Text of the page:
By Sheri Chaney Jones, CEO of SureImpact
Over the last two years, The Center for Effective Philanthropy (CEP) has been evaluating the effects of MacKenzie Scott’s large, unrestricted grants on the social-good sector. According to the nonprofits who have received Scott funds, 90% report that Scott’s gift somewhat or significantly improved their organization’s ability to innovate or take risks. In addition, more than 80% are using Scott funds to increase their long-term operational capacity. Fewer than 2% report major challenges associated with using the Scott gift, and 80% reported no challenges at all.
In an article for The Center for Effective Philanthropy, Kathy Reich, Director of Building Institutions and Networks (BUILD) with the Ford Foundation discussed how CEP’s findings on the MacKenzie Scott grants were not surprising. According to Reich, what was also not surprising is that many funders remain very skeptical of Scott’s style of flexible giving. Although 80% of the funders in the CEP study praise Scott’s approach, “More than three-quarters of the interviewed funders express concern about nonprofits’ ability to handle large, unrestricted gifts.”
The BUILD program at the Ford Foundation awards 5-year, unrestricted grants to nonprofit organizations and networks in nearly 40 countries. An ongoing independent evaluation of the BUILD program shows similar findings to those found about the MacKenzie Scott grants: “Organizations that have received BUILD grants are better able to plan and execute on their missions than before they received BUILD support. They are more financially stable, and more successful in leveraging support from other donors. They are better able to compensate and support their staff. And as a result, the evaluation reports, BUILD has contributed to increases in social impact.” With such overwhelmingly positive results, Reich asks “What might convince funders to trust our nonprofit partners more, and seek to control them less?”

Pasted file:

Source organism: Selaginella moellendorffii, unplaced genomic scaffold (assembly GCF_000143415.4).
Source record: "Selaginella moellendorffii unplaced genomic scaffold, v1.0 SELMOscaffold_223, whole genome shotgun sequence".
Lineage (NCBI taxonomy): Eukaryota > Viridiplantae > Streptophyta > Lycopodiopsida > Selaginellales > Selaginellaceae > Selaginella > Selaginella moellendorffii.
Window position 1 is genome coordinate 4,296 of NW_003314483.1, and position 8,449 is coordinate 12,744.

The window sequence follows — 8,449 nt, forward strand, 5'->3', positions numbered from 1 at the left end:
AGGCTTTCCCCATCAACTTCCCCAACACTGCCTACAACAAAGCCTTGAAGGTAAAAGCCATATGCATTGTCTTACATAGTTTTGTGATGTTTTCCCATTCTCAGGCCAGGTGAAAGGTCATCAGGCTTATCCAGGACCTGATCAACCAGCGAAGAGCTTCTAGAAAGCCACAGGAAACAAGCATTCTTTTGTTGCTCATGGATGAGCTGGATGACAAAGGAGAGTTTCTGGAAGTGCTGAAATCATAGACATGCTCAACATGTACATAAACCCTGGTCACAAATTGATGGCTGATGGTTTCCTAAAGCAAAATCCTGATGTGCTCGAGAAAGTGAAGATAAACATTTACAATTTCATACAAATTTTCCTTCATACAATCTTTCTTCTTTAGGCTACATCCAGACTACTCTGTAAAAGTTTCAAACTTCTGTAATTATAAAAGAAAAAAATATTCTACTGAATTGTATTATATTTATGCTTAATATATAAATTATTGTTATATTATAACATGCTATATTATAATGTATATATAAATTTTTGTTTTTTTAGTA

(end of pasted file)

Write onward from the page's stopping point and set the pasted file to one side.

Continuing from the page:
For us to get to this level of trust as a sector, we need to focus on the elements that build trust. Whether in personal or professional relationships, blind trust is unwise and leads to disappointment. Trust is a two-way street and requires consistent actions by the one seeking trust. The social-good sector focuses too much on only one aspect of trust: positive relationships. Consistency, good judgement, and expertise are the other important elements of trust. The way to shift the conversation and build trust is through using metrics and outcomes data to demonstrate a nonprofit’s commitment to taking consistent action that drives results aligned with their mission.
Will nonprofits always get it right? Of course not. No innovative leader ever does. Yet, as social-change leaders, we only fail when we quit. Data-driven nonprofits will have learned something along the way and will use these learnings to integrate and move the sector forward. It is time we recognized that measurement is the key and often missing ingredient in building trusting relationships between funders and nonprofits.
To learn more, check out our blog “6 Tips for Cultivating Equitable Grantmaking Through Trust-Based Philanthropy.